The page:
Most Minn. Senate 'undervotes' are from Obama turf

ST. PAUL, Minn. – An Associated Press analysis of votes in the tight, still-to-be decided race for a U.S. Senate seat in Minnesota shows that most ballots lacking a recorded choice in the election were cast in counties won by Democrat Barack Obama.

The finding could have implications for Republican Sen. Norm Coleman and Democrat Al Franken, who are headed for a recount separated by the thinnest of margins — a couple of hundred votes, or about 0.01 percent.

About 25,000 ballots statewide carried votes for president but not for the Senate race. Although some voters might have intentionally bypassed the race, others might have mismarked their ballot, or optical scanning machines might have misread them.

A recount due to begin Nov. 19 will use manual inspection to detect such ballots.

Meanwhile, Coleman is using the state's open records law to ask Minnesota and all 87 counties for access to voting data and other records, questioning gains Franken has made since Election Day.

Coleman campaign manager Cullen Sheehan complained of "statistically dubious and improbable shifts that are overwhelmingly accruing to the benefit of Al Franken."

The Coleman campaign cited a 100-vote gain that Franken picked up from Mountain Iron, in St. Louis County, on Thursday night.

Secretary of State Mark Ritchie said it was unfortunate that the Coleman campaign was questioning the integrity of the election, noting that adjustments are a normal part of the canvassing process.

Paul Tynjala, St. Louis County's director of elections, said the change in results from Mountain Iron was because of a human call-in error on election night that incorrectly gave Franken 406 votes, instead of 506 votes.

Three counties — Hennepin, Ramsey and St. Louis, which contain the population centers of Minneapolis, St. Paul and Duluth — account for 10,540 votes in the dropoff between the presidential race and the Senate race. Each saw Obama win with 63 percent or more of the vote.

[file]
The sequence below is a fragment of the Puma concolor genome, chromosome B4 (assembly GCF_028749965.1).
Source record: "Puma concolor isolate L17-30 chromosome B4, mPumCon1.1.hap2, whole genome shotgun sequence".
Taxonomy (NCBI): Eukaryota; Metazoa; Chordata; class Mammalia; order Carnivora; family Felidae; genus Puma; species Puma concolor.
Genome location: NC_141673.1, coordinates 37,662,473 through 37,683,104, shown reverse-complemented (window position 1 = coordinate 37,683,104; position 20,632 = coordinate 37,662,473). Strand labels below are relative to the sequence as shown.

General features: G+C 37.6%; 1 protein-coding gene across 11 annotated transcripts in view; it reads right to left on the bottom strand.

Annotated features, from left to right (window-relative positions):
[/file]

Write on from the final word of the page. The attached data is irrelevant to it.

Larry Jacobs, a University of Minnesota political science professor, said the AP analysis of the dropoff between the two races creates a "zone of uncertainty" that could become a focal point for the campaigns and election officials — and agreed the numbers favor Franken.

"These numbers present a roadmap for a Franken challenge," he said. "It suggests there are about 10,000 votes in the largest Democratic counties that are potentially going to tilt in Franken's direction."

The ballots that showed a presidential vote but no Senate vote are called the "undervote." Statewide, more than 18,000 of those ballots came from counties won by Obama. About 6,100 were in counties won by Republican John McCain.

Some areas of the state would appear to favor Coleman in a recount based on the dropoff, but most of those were smaller counties where the undervote was in the dozens. The largest of those pro-McCain counties was Anoka, in the suburban Twin Cities, where 1,189 ballots didn't choose a Senate candidate.

Minnesota ballots are fed into optical scanners, which depend on voters filling in ovals to make their choice.

Kim Brace, president of the consulting firm Election Data Services Inc., said there's no reason a ballot without a vote for a particular race would be rejected.

"Usually they're set to kick back to the voter if there is an overvote," said Brace, who has been an expert witness in court cases stemming from disputed elections. "But in most instances they're not set to kick back to the voter if there is an undervote. After all, the public has a right to not vote for somebody for a particular office."

Recount teams will look for whether stray or light marks on ballots signaled a voter's preference.

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Associated Press writers Frederic J. Frommer in Washington and Martiga Lohn in St. Paul contributed to this report.


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